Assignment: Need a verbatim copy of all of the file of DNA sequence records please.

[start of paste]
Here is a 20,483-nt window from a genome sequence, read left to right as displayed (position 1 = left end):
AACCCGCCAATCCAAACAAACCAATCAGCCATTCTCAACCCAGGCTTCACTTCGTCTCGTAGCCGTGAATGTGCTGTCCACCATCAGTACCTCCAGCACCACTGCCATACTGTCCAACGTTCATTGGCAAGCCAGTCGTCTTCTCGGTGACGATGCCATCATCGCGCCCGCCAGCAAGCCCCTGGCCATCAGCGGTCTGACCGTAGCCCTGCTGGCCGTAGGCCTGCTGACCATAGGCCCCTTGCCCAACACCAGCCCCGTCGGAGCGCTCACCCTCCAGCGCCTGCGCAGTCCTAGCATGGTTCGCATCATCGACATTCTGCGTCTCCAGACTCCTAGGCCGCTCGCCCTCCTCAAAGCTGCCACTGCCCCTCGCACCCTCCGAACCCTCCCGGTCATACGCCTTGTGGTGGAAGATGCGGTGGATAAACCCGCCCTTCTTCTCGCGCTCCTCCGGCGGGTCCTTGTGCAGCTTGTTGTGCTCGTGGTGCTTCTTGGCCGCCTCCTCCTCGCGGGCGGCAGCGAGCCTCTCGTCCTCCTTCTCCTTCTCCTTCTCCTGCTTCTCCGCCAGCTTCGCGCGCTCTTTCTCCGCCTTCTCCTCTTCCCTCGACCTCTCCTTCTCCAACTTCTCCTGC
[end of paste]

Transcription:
Here is a 20,483-nt window from a genome sequence, read left to right as displayed (position 1 = left end):
AACCCGCCAATCCAAACAAACCAATCAGCCATTCTCAACCCAGGCTTCACTTCGTCTCGTAGCCGTGAATGTGCTGTCCACCATCAGTACCTCCAGCACCACTGCCATACTGTCCAACGTTCATTGGCAAGCCAGTCGTCTTCTCGGTGACGATGCCATCATCGCGCCCGCCAGCAAGCCCCTGGCCATCAGCGGTCTGACCGTAGCCCTGCTGGCCGTAGGCCTGCTGACCATAGGCCCCTTGCCCAACACCAGCCCCGTCGGAGCGCTCACCCTCCAGCGCCTGCGCAGTCCTAGCATGGTTCGCATCATCGACATTCTGCGTCTCCAGACTCCTAGGCCGCTCGCCCTCCTCAAAGCTGCCACTGCCCCTCGCACCCTCCGAACCCTCCCGGTCATACGCCTTGTGGTGGAAGATGCGGTGGATAAACCCGCCCTTCTTCTCGCGCTCCTCCGGCGGGTCCTTGTGCAGCTTGTTGTGCTCGTGGTGCTTCTTGGCCGCCTCCTCCTCGCGGGCGGCAGCGAGCCTCTCGTCCTCCTTCTCCTTCTCCTTCTCCTGCTTCTCCGCCAGCTTCGCGCGCTCTTTCTCCGCCTTCTCCTCTTCCCTCGACCTCTCCTTCTCCAACTTCTCCTGC